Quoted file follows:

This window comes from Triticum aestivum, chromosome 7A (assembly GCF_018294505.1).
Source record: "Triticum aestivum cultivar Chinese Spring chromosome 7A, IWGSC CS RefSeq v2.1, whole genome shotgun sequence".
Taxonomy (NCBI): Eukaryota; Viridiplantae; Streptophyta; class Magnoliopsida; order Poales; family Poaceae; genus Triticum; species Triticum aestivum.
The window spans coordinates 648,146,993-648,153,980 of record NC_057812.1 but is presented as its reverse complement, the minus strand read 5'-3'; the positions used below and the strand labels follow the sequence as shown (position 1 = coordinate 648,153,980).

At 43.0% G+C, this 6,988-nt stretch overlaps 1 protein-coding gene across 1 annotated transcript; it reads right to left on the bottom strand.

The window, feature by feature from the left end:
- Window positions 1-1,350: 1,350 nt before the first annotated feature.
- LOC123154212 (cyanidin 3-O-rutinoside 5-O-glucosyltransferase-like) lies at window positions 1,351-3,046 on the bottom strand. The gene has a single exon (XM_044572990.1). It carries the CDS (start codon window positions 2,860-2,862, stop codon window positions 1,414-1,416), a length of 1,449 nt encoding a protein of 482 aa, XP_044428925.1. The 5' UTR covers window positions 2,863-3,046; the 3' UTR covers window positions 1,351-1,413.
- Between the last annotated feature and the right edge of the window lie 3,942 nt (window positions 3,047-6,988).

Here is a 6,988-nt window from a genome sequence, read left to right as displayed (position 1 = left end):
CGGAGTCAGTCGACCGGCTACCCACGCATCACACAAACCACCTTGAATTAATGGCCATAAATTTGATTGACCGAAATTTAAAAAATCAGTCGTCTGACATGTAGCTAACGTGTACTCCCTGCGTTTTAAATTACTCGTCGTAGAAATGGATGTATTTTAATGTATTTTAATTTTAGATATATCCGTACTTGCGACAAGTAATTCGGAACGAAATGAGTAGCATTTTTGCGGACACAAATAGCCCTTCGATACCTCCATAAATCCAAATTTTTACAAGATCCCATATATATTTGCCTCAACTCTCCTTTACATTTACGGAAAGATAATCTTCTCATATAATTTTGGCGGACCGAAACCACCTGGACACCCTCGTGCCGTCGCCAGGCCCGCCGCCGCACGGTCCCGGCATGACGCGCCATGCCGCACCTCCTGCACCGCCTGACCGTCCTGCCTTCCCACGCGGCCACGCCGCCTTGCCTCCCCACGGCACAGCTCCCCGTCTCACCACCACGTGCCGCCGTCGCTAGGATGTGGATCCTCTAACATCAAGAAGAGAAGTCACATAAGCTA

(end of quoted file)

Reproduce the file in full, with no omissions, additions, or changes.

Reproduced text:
This window comes from Triticum aestivum, chromosome 7A (assembly GCF_018294505.1).
Source record: "Triticum aestivum cultivar Chinese Spring chromosome 7A, IWGSC CS RefSeq v2.1, whole genome shotgun sequence".
Taxonomy (NCBI): Eukaryota; Viridiplantae; Streptophyta; class Magnoliopsida; order Poales; family Poaceae; genus Triticum; species Triticum aestivum.
The window spans coordinates 648,146,993-648,153,980 of record NC_057812.1 but is presented as its reverse complement, the minus strand read 5'-3'; the positions used below and the strand labels follow the sequence as shown (position 1 = coordinate 648,153,980).

At 43.0% G+C, this 6,988-nt stretch overlaps 1 protein-coding gene across 1 annotated transcript; it reads right to left on the bottom strand.

The window, feature by feature from the left end:
- Window positions 1-1,350: 1,350 nt before the first annotated feature.
- LOC123154212 (cyanidin 3-O-rutinoside 5-O-glucosyltransferase-like) lies at window positions 1,351-3,046 on the bottom strand. The gene has a single exon (XM_044572990.1). It carries the CDS (start codon window positions 2,860-2,862, stop codon window positions 1,414-1,416), a length of 1,449 nt encoding a protein of 482 aa, XP_044428925.1. The 5' UTR covers window positions 2,863-3,046; the 3' UTR covers window positions 1,351-1,413.
- Between the last annotated feature and the right edge of the window lie 3,942 nt (window positions 3,047-6,988).

Here is a 6,988-nt window from a genome sequence, read left to right as displayed (position 1 = left end):
CGGAGTCAGTCGACCGGCTACCCACGCATCACACAAACCACCTTGAATTAATGGCCATAAATTTGATTGACCGAAATTTAAAAAATCAGTCGTCTGACATGTAGCTAACGTGTACTCCCTGCGTTTTAAATTACTCGTCGTAGAAATGGATGTATTTTAATGTATTTTAATTTTAGATATATCCGTACTTGCGACAAGTAATTCGGAACGAAATGAGTAGCATTTTTGCGGACACAAATAGCCCTTCGATACCTCCATAAATCCAAATTTTTACAAGATCCCATATATATTTGCCTCAACTCTCCTTTACATTTACGGAAAGATAATCTTCTCATATAATTTTGGCGGACCGAAACCACCTGGACACCCTCGTGCCGTCGCCAGGCCCGCCGCCGCACGGTCCCGGCATGACGCGCCATGCCGCACCTCCTGCACCGCCTGACCGTCCTGCCTTCCCACGCGGCCACGCCGCCTTGCCTCCCCACGGCACAGCTCCCCGTCTCACCACCACGTGCCGCCGTCGCTAGGATGTGGATCCTCTAACATCAAGAAGAGAAGTCACATAAGCTA